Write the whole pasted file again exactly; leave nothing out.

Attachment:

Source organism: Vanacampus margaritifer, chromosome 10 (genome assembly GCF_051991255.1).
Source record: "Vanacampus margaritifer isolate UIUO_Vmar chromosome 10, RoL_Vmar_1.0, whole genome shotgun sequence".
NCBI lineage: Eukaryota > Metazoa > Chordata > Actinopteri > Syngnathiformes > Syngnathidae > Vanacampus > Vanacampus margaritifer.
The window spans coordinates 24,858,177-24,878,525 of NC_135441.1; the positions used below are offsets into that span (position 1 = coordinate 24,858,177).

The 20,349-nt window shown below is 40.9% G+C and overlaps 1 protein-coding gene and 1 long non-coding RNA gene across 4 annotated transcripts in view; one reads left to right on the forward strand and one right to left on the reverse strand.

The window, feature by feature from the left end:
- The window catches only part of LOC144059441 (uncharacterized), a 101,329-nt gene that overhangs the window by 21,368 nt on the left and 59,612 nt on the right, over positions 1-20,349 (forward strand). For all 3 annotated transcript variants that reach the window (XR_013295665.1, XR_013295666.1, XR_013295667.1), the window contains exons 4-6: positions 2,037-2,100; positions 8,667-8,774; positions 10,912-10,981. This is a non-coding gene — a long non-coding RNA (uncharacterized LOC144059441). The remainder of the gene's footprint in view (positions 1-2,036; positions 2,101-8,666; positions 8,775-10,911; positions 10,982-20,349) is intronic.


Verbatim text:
Source organism: Vanacampus margaritifer, chromosome 10 (genome assembly GCF_051991255.1).
Source record: "Vanacampus margaritifer isolate UIUO_Vmar chromosome 10, RoL_Vmar_1.0, whole genome shotgun sequence".
NCBI lineage: Eukaryota > Metazoa > Chordata > Actinopteri > Syngnathiformes > Syngnathidae > Vanacampus > Vanacampus margaritifer.
The window spans coordinates 24,858,177-24,878,525 of NC_135441.1; the positions used below are offsets into that span (position 1 = coordinate 24,858,177).

The 20,349-nt window shown below is 40.9% G+C and overlaps 1 protein-coding gene and 1 long non-coding RNA gene across 4 annotated transcripts in view; one reads left to right on the forward strand and one right to left on the reverse strand.

The window, feature by feature from the left end:
- The window catches only part of LOC144059441 (uncharacterized), a 101,329-nt gene that overhangs the window by 21,368 nt on the left and 59,612 nt on the right, over positions 1-20,349 (forward strand). For all 3 annotated transcript variants that reach the window (XR_013295665.1, XR_013295666.1, XR_013295667.1), the window contains exons 4-6: positions 2,037-2,100; positions 8,667-8,774; positions 10,912-10,981. This is a non-coding gene — a long non-coding RNA (uncharacterized LOC144059441). The remainder of the gene's footprint in view (positions 1-2,036; positions 2,101-8,666; positions 8,775-10,911; positions 10,982-20,349) is intronic.